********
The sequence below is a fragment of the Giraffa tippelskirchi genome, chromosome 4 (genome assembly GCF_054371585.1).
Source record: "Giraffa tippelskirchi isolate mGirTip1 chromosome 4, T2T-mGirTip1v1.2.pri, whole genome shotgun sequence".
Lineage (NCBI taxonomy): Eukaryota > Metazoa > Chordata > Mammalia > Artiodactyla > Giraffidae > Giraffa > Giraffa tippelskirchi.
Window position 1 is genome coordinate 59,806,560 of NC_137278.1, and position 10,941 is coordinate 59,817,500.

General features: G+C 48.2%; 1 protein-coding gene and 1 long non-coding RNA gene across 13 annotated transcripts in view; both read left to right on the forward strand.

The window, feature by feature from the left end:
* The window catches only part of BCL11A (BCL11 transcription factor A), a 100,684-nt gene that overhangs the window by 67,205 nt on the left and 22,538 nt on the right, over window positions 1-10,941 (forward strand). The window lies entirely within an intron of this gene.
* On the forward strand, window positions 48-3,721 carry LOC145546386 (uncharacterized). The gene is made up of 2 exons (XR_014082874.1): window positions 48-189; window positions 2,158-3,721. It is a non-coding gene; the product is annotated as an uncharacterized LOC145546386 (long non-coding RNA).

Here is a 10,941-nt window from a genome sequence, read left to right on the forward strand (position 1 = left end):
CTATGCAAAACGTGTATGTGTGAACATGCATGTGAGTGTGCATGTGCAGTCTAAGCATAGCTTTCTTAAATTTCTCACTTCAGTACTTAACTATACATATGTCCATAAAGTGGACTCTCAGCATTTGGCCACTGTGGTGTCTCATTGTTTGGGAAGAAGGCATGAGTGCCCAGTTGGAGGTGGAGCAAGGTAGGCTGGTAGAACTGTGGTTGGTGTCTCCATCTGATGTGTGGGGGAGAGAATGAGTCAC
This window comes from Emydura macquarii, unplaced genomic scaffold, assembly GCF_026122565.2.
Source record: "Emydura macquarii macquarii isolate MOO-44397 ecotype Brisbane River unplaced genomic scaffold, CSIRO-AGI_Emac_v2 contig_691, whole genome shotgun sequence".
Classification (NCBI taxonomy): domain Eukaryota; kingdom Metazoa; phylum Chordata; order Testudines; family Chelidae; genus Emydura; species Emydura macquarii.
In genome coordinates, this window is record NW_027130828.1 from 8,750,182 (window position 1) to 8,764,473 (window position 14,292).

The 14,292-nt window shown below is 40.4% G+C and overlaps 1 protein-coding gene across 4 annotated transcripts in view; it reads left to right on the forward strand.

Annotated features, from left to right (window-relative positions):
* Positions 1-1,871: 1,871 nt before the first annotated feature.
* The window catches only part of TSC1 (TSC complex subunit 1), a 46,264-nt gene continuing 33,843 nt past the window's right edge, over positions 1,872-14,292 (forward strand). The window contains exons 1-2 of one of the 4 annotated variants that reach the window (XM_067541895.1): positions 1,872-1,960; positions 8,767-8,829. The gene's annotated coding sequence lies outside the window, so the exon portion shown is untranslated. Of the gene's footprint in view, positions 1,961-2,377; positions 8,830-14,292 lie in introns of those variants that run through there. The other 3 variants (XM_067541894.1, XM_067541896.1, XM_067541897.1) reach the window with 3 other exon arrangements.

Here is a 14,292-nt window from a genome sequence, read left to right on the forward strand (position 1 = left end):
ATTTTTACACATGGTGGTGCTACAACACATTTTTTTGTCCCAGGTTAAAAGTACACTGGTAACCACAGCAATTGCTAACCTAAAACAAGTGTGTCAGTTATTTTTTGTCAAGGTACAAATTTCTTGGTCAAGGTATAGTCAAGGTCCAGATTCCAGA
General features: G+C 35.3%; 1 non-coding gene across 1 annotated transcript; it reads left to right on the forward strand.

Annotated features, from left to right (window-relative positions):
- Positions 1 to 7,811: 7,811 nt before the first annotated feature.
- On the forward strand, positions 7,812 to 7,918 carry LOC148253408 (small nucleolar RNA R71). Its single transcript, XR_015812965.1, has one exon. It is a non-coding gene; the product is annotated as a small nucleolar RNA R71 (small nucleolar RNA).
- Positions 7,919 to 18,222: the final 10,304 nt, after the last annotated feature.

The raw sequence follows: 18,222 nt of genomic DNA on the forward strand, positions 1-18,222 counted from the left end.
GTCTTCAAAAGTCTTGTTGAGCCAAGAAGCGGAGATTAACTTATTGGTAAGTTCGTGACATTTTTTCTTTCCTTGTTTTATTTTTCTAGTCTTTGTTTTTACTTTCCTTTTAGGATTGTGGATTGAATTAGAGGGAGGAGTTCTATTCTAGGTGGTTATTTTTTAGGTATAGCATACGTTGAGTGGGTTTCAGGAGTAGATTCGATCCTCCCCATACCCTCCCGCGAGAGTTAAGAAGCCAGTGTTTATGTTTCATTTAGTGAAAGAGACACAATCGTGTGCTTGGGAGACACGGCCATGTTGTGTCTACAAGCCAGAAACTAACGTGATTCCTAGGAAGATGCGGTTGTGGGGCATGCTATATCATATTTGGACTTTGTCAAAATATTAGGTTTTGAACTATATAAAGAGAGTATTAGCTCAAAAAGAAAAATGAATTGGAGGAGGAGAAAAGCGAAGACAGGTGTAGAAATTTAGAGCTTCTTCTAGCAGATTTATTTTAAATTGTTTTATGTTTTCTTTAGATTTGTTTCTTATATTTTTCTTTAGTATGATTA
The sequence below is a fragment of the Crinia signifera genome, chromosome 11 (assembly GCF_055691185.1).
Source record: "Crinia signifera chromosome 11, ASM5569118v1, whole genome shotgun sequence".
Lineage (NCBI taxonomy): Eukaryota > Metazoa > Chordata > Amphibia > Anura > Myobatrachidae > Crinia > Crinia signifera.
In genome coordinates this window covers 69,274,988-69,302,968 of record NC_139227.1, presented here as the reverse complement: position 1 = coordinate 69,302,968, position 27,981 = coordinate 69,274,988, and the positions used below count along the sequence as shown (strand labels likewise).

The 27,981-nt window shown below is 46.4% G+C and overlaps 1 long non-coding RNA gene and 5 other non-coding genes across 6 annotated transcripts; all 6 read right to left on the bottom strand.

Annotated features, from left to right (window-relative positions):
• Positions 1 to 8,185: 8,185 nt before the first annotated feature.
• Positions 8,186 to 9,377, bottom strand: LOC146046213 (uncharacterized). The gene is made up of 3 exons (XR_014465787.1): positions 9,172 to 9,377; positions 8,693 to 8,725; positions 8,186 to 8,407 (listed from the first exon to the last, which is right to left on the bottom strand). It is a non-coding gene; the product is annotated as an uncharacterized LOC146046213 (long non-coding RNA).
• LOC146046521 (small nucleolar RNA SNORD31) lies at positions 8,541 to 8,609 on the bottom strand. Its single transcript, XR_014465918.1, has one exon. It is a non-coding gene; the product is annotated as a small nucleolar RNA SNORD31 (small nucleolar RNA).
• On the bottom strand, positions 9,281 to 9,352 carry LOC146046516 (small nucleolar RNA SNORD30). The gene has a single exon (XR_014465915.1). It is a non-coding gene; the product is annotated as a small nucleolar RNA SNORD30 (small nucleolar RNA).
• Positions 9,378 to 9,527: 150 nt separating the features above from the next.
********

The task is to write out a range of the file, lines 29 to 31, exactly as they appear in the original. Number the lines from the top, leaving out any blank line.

Source record: "Crinia signifera chromosome 11, ASM5569118v1, whole genome shotgun sequence".
Lineage (NCBI taxonomy): Eukaryota > Metazoa > Chordata > Amphibia > Anura > Myobatrachidae > Crinia > Crinia signifera.
In genome coordinates this window covers 69,274,988-69,302,968 of record NC_139227.1, presented here as the reverse complement: position 1 = coordinate 69,302,968, position 27,981 = coordinate 69,274,988, and the positions used below count along the sequence as shown (strand labels likewise).